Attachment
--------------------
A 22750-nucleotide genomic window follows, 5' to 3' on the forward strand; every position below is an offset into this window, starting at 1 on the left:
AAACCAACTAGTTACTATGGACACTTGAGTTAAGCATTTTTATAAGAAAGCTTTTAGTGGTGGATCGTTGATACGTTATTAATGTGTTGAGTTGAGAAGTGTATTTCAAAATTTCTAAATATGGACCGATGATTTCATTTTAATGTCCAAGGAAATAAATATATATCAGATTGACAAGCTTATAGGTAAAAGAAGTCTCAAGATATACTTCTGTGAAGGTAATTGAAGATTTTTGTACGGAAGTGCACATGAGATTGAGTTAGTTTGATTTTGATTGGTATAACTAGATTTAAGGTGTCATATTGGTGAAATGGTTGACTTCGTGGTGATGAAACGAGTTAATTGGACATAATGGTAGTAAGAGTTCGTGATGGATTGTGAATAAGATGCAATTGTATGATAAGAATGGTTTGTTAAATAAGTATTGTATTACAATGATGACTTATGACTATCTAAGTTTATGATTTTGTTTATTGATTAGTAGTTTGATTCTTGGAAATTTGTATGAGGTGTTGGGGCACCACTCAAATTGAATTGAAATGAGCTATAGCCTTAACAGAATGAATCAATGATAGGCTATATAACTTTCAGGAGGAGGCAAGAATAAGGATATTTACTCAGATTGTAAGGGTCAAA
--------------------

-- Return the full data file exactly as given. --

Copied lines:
A 22750-nucleotide genomic window follows, 5' to 3' on the forward strand; every position below is an offset into this window, starting at 1 on the left:
AAACCAACTAGTTACTATGGACACTTGAGTTAAGCATTTTTATAAGAAAGCTTTTAGTGGTGGATCGTTGATACGTTATTAATGTGTTGAGTTGAGAAGTGTATTTCAAAATTTCTAAATATGGACCGATGATTTCATTTTAATGTCCAAGGAAATAAATATATATCAGATTGACAAGCTTATAGGTAAAAGAAGTCTCAAGATATACTTCTGTGAAGGTAATTGAAGATTTTTGTACGGAAGTGCACATGAGATTGAGTTAGTTTGATTTTGATTGGTATAACTAGATTTAAGGTGTCATATTGGTGAAATGGTTGACTTCGTGGTGATGAAACGAGTTAATTGGACATAATGGTAGTAAGAGTTCGTGATGGATTGTGAATAAGATGCAATTGTATGATAAGAATGGTTTGTTAAATAAGTATTGTATTACAATGATGACTTATGACTATCTAAGTTTATGATTTTGTTTATTGATTAGTAGTTTGATTCTTGGAAATTTGTATGAGGTGTTGGGGCACCACTCAAATTGAATTGAAATGAGCTATAGCCTTAACAGAATGAATCAATGATAGGCTATATAACTTTCAGGAGGAGGCAAGAATAAGGATATTTACTCAGATTGTAAGGGTCAAA